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Things I’d Want You to Know

by Jenny LeonSurvivor, Breast CancerMay 5, 2022View more posts from Jenny Leon

Things I’d Want You to Know: A Letter to my Younger Self

Dear Younger Self,

Things I’d want to know: you will have a son then a daughter. Both will have your luscious, loose brown curls and wide eyes wrapped in blankets of long, black lashes. Sometimes you will look at them and think “I would, literally, withstand anything for you.” And you will.

You will meet a wonderful man after you waste a lot of time on a really shitty man. You will tell him on your second date that he is the first truly good human you have ever met. This will remain true. He is the kind of person who picks up your trash if you miss the garbage and doesn’t even make you feel bad about it. This man will be your mind when your thoughts stall, your heart when you feel as if yours no longer has the strength to beat, and your hands when you cannot feel. He will love you, in spite of all the ugliness, the weakness, and the anger of cancer. In fact, he claims he loves you more because of it. He will empty your drains. For this, you will be eternally grateful. He makes you believe that if the worst were to happen, your children would be taken care of in exactly the way you would have wanted them to be. This is the most reassuring yet heartbreaking truth you could know.

You will continue to love the color pink, in spite of it being a color for little girls and country singers, in spite of it being a color associated with the hardest event in your life.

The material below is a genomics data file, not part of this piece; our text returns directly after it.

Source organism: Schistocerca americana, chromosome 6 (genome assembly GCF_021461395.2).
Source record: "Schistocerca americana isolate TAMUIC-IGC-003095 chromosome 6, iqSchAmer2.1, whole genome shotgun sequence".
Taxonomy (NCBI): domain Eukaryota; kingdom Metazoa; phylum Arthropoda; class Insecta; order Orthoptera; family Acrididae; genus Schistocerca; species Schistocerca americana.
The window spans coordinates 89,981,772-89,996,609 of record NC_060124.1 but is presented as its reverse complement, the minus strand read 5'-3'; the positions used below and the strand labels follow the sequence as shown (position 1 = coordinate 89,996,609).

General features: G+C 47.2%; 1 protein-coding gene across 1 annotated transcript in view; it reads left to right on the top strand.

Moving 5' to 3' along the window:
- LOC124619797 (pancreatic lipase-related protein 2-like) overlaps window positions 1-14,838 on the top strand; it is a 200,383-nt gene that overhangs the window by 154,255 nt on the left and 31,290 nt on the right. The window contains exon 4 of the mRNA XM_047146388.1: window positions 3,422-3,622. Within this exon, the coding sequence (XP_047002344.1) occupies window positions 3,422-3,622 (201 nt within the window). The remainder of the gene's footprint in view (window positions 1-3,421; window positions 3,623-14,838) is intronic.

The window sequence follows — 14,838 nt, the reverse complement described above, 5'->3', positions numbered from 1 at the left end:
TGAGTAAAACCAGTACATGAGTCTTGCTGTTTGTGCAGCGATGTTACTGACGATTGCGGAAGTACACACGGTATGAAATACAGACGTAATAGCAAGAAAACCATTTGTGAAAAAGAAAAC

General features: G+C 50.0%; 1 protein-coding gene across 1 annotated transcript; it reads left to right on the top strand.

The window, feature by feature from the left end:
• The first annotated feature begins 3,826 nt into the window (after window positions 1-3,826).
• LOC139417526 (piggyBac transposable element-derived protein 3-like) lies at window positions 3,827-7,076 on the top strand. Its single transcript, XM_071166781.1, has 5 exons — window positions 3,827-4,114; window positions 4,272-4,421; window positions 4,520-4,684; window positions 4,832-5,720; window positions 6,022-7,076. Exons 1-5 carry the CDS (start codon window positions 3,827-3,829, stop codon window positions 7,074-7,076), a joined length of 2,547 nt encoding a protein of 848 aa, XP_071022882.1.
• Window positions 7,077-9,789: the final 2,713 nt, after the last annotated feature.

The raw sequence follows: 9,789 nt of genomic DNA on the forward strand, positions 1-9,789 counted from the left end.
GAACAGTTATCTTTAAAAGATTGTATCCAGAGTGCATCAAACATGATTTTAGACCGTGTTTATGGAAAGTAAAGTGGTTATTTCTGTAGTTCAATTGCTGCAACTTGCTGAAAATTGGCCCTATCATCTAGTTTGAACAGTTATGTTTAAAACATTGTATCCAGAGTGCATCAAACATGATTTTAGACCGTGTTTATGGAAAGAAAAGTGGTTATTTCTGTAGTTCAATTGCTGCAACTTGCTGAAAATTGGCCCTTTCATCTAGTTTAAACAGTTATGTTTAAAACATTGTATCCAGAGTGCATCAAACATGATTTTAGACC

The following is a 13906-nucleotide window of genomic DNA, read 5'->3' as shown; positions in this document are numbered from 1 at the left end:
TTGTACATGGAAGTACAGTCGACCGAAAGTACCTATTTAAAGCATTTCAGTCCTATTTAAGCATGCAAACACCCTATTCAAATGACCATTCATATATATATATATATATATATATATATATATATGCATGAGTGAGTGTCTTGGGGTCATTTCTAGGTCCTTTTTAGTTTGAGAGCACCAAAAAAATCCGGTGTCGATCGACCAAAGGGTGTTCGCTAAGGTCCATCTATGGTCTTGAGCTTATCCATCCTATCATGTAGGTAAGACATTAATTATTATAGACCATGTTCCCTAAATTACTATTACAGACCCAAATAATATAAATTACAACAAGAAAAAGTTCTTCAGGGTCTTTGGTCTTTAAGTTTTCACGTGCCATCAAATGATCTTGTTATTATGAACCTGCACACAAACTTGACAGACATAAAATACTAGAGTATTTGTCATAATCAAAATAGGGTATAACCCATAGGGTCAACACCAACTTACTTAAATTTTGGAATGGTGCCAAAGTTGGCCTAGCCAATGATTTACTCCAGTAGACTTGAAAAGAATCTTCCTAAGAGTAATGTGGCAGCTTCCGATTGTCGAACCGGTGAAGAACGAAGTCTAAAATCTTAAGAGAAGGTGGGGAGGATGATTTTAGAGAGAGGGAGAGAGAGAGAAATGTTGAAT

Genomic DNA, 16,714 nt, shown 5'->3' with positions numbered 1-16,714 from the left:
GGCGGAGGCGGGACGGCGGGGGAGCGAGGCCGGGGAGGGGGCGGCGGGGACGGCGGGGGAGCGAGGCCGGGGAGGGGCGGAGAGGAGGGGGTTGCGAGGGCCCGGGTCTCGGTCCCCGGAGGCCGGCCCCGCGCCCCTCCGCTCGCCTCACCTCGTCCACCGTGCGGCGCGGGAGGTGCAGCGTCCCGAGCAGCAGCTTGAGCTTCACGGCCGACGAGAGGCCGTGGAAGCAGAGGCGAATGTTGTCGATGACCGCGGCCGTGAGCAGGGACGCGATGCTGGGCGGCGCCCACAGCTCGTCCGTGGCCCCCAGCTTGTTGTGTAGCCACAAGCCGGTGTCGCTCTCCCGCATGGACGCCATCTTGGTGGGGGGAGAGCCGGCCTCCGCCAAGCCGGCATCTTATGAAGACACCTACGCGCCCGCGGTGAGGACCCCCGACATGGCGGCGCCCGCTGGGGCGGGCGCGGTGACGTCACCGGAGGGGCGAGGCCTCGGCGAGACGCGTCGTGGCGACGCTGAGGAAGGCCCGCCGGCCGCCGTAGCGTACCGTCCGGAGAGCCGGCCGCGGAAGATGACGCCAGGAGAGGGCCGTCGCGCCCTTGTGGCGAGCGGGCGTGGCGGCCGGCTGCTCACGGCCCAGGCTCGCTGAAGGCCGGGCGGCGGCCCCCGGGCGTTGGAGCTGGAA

Things I wouldn’t want to know: you will continue to have a tormented relationship with your body for most of your adult life. But your body will continue to serve you – steadfast like an old, trusty horse.

You will lose the person you thought you were many times over. But in each instance, you will realize that while you may not be the person you at one time desired to be, you are the person you always knew you were.

You will face a loss you never expected to face: the loss of your breasts. You were told you were crazy to fear cancer at such a young age, but you were right. Trust your instincts. They will, quite literally, save your life. Nolite te bastardes carborundorum. Don’t let the bastards grind you down.

Trust your intuition.

You will learn to tell yourself stories in order to survive. This is an invaluable skill. It will serve you in good stead throughout the rest of your life.

People will assume you want to bury cancer deep down in the dark caverns of your empty breasts and never talk about it again. But the scar on your collarbone brings forth visceral memories of the way it felt when the needles stabbed you weekly; the sight of a turkey baster at Thanksgiving makes you shudder with images of the Red Devil; the deformities on your chest do not let you forget that the skin has been pulled, pushed, cut and reshaped beyond anything recognizable as natural; and a clump of hair in the drain can still make you wretch uncontrollably. Easy for them to forget. You live with the reminders on a daily basis.